Star Wars: The Force Awakens has been praised for its diverse casting, the use of real sets and effects, its healthy helping of nostalgia, and, most importantly, for not being ANYTHING like the prequels. But I believe TFA‘s biggest contribution to film, and to society at large, is the character of Rey. Upon a recent re-watching of TFA in theaters, I overheard a little girl say, “I want to be like her,” when Rey came on screen. A smile immediately spread across my face as it dawned on me that the emergence of Rey as a role model is one of the most magical things to ever come out of a Star Wars film.
Rey is independent, hard-working, unapologetic, vulnerable, and kind—basically, a real young woman. All too often, women in film are sorted into binary categories—strong or weak, overly emotional or stone-hearted, one of the guys or a girl’s girl. Female characters who value their careers and are content to handle their own affairs (rather than to rely on a man) are considered “hard-asses” or “spinsters in the making.” In TFA, Rey supports herself and is the master of her own life, and no one has any problem with it. No one asks her if she wants to be taken care of. No one tells her that girls shouldn’t be mechanics or fly spaceships. Rey is the rare female character who does not rely on anyone else, but isn’t portrayed as an outcast from society because of that.
Another rarity is Rey’s complexity; she has competing fears, ambitions, and dreams. It’s oh-so-common for any female who displays emotions to be labeled as weak, flighty, angry, or angsty (whereas by contrast, a man who expresses his regret, pain, or longing is considered complicated and in touch with himself). Women are often reduced to stereotypes of helpless “nice girls” if they want to express an opinion or feeling. But Rey, despite her undeniable strength, is also a very vulnerable character. She longs for a family after her abandonment, and she feels lost in the responsibility being hefted upon her when she learns of The Force. She’s given the opportunity to react as anyone would in similar circumstances, without anyone pointing out how feminine and foolish her emotions are.
The fact that Rey is respected by her male counterparts is also profound. While Leia certainly has incredible leadership prowess and very high intelligence, she was often reduced to an abrasive voice in the background, complaining about whatever mess she, Luke, and Han were in, or forced into attire like this. Rey is talented in more ways than one, and this talent is acknowledged by everyone around her (you guys, just bypass the hyperdrive motivator already!). Finn sees immediately that Rey is someone who can deal with her enemies, defend her friends, and has almost limitless technical capabilities, and Han offers her a job after realizing how much she would bring to any ship’s crew. Once the male protagonists get to know Rey, there’s no question in their minds that she is an equal—in fact, they see her as someone from whom they could learn a thing or two. And their initial surprise at her self-assurance and capability makes them seem like the ijits, not her.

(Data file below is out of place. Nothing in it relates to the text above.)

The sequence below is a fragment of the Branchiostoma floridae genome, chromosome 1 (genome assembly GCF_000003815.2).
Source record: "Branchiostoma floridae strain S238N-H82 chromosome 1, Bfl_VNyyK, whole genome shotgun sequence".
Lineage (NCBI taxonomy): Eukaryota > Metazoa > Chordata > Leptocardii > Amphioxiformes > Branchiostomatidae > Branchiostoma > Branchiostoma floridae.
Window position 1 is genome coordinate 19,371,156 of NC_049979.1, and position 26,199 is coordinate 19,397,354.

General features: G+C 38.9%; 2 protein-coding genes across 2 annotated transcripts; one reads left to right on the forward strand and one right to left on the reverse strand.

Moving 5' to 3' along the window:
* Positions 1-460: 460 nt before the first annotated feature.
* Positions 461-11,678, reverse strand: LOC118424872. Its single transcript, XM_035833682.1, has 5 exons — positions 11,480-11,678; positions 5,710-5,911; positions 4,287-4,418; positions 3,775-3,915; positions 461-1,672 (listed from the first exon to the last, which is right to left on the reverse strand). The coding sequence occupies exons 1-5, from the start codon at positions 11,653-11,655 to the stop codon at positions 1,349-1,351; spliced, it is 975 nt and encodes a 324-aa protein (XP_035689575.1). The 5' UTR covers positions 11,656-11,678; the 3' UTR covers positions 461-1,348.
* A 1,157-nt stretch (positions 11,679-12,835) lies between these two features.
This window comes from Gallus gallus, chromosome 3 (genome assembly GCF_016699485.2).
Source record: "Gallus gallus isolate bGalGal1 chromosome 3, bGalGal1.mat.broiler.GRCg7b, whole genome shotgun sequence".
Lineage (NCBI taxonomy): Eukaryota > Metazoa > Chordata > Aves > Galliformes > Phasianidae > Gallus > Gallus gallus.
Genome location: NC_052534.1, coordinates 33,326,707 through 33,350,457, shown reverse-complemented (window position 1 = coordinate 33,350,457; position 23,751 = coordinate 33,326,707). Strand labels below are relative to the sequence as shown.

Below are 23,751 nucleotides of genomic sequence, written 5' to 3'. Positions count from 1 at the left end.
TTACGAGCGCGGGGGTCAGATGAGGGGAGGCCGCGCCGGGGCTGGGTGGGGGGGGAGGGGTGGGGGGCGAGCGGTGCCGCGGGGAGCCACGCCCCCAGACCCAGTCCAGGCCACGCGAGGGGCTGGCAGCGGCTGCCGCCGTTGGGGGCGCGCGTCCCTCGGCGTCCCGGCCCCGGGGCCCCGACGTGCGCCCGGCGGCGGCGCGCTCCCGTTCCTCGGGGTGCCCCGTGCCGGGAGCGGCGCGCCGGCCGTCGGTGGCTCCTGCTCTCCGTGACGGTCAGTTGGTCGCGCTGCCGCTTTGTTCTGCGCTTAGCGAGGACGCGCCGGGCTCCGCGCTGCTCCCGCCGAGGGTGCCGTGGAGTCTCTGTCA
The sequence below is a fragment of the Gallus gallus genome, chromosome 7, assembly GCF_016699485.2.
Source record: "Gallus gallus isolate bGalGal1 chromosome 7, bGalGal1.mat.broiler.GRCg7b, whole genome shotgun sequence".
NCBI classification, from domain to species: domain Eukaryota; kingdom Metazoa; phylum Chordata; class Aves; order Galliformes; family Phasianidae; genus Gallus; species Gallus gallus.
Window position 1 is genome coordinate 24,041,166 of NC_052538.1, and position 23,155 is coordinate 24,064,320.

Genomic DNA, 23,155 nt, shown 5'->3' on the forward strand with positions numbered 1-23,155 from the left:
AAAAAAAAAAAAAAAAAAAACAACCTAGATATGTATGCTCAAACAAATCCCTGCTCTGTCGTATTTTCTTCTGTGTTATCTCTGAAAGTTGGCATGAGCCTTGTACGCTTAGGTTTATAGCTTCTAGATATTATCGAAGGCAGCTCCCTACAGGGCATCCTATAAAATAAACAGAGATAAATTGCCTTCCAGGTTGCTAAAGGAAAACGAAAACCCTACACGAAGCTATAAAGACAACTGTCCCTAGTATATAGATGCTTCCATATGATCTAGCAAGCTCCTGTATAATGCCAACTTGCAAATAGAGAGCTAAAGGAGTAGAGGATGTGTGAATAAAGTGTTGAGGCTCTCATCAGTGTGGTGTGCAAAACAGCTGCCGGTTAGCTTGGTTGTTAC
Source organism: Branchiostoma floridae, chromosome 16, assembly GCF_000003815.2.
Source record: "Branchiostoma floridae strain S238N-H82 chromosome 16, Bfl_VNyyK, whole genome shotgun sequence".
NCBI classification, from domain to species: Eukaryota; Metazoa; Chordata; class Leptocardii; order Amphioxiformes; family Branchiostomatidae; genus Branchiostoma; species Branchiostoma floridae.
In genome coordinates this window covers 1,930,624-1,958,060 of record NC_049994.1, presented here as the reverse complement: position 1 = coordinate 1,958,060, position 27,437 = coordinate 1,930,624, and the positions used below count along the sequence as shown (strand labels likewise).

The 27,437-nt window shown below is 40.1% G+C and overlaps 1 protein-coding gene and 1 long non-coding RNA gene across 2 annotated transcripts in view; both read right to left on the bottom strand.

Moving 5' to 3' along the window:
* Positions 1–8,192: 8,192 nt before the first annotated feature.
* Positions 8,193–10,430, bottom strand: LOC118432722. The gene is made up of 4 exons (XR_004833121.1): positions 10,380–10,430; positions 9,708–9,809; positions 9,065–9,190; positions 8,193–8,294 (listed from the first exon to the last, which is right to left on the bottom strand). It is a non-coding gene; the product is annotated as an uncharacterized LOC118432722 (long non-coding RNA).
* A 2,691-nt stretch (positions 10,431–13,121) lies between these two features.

One reason that Rey’s relationships are able to develop into strong bonds of trust and friendship is that she is never presented as a sexual object. From her practical costume to her complete confusion at the necessity of hand-holding, Rey defies the rule that a woman can be a movie’s hero only if she is scantily clad or lusted after my male characters. It’s almost impossible to find a film that doesn’t have a female lead who dedicates at least some of her time to figuring out her feelings for a man (it evens happens to Katniss). Rey instead focuses on figuring out how she wants to live her life, who she wants to be, and helping the Resistance in any way possible. Yes, she develops a friendship with Finn that has the potential to become something more, but her love for him as a friend is so solid that it hardly seems to matter if there’s “romantic tension.” They both have bigger things to worry about.
The reason I was so thrilled to hear that little girl express her excitement about modeling herself after Rey is that Rey isn’t given limits. She isn’t forced to be feminine OR masculine, because what she does isn’t classified by those words at all. A mechanic, a pilot, and an engineer may be traditionally considered male roles by some, but that is never a consideration for Rey, or anyone else in the film. The men in her life value her skills and determination, and don’t categorize her based on her pretty face. She is a force to be reckoned with, and no one will be able to stop her once she decides what she wants to do with her potential. I want the next generation of little girls to grow up as unaware of stereotypes and ridiculous double-standards as Rey is. I want them to see her and understand that they too can take on the world as people who have flaws and talents, vulnerability and strength. I want them to expect respect in all their relationships, and know that anyone who doesn’t give it to them isn’t worth their time.
And most of all I want them to be unafraid to be exactly who they are, and to think to themselves in times of doubt, “What would Rey do?”
Is Rey your new hero? Did you have a female film role model growing up?